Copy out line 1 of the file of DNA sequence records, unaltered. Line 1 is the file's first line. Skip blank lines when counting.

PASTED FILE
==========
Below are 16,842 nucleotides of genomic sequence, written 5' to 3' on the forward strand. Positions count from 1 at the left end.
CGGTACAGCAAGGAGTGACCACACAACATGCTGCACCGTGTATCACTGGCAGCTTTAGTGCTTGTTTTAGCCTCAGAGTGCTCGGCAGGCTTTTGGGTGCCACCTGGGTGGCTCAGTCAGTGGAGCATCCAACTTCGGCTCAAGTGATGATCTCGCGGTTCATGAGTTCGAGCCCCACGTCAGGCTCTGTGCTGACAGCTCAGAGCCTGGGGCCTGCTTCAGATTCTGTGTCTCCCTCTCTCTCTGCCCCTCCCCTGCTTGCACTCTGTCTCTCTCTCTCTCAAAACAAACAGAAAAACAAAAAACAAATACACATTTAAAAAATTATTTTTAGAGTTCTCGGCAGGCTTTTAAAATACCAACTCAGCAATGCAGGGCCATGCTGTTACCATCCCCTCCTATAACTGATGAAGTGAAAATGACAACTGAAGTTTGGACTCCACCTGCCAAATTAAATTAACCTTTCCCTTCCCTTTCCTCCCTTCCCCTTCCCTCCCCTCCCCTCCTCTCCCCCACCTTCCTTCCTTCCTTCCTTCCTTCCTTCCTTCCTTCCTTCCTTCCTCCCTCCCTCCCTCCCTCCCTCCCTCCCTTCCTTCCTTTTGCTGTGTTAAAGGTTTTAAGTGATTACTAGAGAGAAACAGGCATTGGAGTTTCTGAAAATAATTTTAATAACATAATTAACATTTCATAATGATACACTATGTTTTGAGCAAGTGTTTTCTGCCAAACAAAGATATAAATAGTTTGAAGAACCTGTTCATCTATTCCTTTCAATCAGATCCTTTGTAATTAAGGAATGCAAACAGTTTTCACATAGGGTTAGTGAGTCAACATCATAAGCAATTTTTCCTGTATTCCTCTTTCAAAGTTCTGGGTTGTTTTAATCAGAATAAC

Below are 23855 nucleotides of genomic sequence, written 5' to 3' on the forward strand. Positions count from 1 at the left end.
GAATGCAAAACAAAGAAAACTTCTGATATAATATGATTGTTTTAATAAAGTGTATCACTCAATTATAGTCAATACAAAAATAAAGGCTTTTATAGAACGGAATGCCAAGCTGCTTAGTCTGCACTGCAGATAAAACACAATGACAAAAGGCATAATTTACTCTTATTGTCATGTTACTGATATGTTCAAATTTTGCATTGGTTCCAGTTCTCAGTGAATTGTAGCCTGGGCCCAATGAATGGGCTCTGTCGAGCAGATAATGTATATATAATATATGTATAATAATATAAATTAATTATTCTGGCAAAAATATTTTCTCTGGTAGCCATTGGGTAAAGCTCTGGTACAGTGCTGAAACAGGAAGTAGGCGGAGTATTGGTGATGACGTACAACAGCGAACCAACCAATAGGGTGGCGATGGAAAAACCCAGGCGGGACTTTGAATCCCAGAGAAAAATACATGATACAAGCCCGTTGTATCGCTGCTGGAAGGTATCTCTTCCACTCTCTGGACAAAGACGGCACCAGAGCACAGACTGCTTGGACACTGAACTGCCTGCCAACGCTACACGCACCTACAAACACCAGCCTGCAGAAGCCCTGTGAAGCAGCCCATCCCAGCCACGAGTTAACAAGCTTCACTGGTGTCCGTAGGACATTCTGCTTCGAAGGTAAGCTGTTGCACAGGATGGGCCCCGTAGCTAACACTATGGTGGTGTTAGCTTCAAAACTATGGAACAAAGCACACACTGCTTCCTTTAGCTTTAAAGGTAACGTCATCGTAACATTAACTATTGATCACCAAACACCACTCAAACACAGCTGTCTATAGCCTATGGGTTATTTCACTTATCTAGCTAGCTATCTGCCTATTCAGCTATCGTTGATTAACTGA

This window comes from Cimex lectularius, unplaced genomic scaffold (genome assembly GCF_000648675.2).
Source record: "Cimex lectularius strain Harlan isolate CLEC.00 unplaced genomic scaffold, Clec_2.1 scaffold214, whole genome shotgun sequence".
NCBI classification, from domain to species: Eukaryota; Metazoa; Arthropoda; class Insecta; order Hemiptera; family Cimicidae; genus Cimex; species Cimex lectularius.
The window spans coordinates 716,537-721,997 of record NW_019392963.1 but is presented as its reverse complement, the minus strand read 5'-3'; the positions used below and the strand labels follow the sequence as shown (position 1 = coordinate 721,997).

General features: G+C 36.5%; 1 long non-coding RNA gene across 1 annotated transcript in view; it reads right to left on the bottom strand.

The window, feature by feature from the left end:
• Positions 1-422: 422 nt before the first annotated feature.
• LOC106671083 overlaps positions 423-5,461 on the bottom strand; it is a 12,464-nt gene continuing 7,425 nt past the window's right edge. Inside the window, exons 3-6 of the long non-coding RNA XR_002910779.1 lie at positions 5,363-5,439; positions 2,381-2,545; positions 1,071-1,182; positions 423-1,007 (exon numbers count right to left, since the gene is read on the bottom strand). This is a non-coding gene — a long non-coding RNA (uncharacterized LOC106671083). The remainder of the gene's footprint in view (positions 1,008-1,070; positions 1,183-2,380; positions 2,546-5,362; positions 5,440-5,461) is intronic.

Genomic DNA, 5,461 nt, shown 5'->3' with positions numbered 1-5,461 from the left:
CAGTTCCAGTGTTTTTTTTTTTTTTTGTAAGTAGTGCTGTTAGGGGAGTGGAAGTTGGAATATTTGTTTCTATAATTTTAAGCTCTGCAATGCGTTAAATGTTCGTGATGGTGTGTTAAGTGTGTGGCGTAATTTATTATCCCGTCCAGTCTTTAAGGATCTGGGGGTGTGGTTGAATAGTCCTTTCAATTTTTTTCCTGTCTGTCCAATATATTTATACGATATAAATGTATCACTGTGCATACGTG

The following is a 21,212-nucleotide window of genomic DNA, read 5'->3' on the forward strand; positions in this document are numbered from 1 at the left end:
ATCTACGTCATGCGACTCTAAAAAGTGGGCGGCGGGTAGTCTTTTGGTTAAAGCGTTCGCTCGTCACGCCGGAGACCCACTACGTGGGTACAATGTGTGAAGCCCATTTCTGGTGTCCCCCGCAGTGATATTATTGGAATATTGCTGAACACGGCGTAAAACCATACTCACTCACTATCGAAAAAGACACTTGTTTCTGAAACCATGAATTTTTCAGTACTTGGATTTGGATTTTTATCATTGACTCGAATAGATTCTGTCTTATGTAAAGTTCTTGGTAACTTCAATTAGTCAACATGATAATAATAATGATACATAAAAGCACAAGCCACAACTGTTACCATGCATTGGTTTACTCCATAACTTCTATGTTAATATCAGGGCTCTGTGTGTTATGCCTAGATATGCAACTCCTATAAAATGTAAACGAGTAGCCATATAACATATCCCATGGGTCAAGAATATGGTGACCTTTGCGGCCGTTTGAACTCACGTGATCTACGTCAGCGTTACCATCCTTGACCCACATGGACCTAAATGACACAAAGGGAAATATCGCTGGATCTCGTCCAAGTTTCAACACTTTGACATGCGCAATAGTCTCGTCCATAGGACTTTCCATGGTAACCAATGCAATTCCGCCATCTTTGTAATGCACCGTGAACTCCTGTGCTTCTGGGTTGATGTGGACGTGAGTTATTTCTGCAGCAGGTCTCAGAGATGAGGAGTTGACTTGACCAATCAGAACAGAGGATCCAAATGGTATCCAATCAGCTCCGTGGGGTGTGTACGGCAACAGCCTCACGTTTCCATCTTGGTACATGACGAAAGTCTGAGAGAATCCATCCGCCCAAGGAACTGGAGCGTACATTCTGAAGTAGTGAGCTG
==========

Below are 16,842 nucleotides of genomic sequence, written 5' to 3' on the forward strand. Positions count from 1 at the left end.